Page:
Its like psychology – if you’ve suffered for sooo long, you cant remain without asking for more suffering.

    Like it or not, this gut reaction is gonna carry the election. The really baddest is gonna win.
    The most evil. The one that says the most non-sense. The one that lies and distorts the most truth.

    This is a convoluted and emotionally mad and dishonest place that you cant predict using western thinking.

    Try looking at the world upside down, it may be the answer, dizzying though it may be.

  23. Jano wrote already the comment that I would have had about this – the opposition has to present ISSUES and IDEAS in addition to the details of their cooperation. It would be interesting to learn the answers to a poll about some points from the programmes of government and the opposition parties (including Jobbik). Ask people whether they want – citizenship for the Hungarians in neighbouring countries, this election law, this education system etc., to get some idea what is similar among the supporters of Fidesz and those of the opposition. Even the democratic opposition is too diverse and should identify some issues that are not disputed (hopefully also not among their potential electorate). So far it appears that the weakness of the opposition is also due to their programmes (I had to accept that apparently “we want democracy” is really not sufficient in Hungarian circumstances).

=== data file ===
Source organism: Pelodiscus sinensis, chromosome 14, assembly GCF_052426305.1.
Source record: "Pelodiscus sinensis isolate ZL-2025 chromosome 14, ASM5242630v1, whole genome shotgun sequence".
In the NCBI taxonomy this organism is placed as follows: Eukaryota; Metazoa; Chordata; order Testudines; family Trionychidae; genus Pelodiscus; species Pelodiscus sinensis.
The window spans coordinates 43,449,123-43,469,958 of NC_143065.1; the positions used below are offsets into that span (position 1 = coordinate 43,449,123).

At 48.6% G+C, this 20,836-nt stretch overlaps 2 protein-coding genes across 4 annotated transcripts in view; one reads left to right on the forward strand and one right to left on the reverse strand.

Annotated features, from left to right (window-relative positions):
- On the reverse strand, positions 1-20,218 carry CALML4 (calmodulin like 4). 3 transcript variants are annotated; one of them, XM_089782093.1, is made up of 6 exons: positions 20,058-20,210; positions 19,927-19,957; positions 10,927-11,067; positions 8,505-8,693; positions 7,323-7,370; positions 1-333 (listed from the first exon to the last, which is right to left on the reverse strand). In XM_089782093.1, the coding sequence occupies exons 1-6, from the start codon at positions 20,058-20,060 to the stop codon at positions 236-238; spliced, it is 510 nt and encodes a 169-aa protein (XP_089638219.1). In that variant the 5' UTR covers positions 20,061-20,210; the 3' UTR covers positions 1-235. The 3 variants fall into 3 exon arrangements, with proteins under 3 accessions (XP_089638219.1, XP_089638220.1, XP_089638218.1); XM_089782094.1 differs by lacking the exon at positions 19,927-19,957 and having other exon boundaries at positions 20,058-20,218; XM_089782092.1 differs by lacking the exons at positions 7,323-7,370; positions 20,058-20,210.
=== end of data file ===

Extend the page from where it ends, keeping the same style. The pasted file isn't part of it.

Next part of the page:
24. Some consolation: if you read the Rotten Boroughs section of Private Eye, you’ll find shenanigans on a par with this stuff in the UK, too.

  25. The problem with the opposition presenting ‘ideas’ to the population is that those ideas will not be popular. Fidesz ideas are popular right now – hence the supermajority, hence the opinion poll dominance, hence the absence of any kind of street protest. When Gyurcsany and Bajnai attempted to create a compassionate yet prudent economy, they were rejected by the Hungarian people even while receiving foreign plaudits. What unites the voters of left and right? Right now, amongst those who openly discuss these things, a deeply instilled and often xenophobic distrust of foreigners, and genuine gratitude for the absurd and cynical utility cuts. No genuine liberal or socialist party can subscribe to these ‘policies’ or this worldview, however vote-gaining it might be to do so.

  26. Ivan: I understand that in politics you have to make compromises, but grabbing power can’t be the sole purpose of someone’s political existence. You can’t change your fundamental values according to wherever the wind blows. Well, you can, but then again you are Viktor Orban and you can’t beat Orban in being Orban.

    A Gyurcsany’s example shows the best anyway how much it is not worth it to lie yourself into power and then try to change the country without convincing the people first.. Even if it might be unpopular with some, the opposition has to make a stand on some issues and try to convince the population and provide an alternative. The first step in that direction is to come up with a coherent idea about what you want to convince them about.

    Orban at least has a story and naturally the main character in that story is Viktor Orban. The left’s biggest problem is that the main character of their story is also Viktor Orban. They are deeply failing in coming up with an coherent identity and providing a real alternative.

  27. Jano: Orbán is never out of charachter (though his character is subject to change, but that is a different thing). That was the mistake Gyurcsány made. In politics you should never get out of character, always lie to the bitter end, never admit any failures or problems.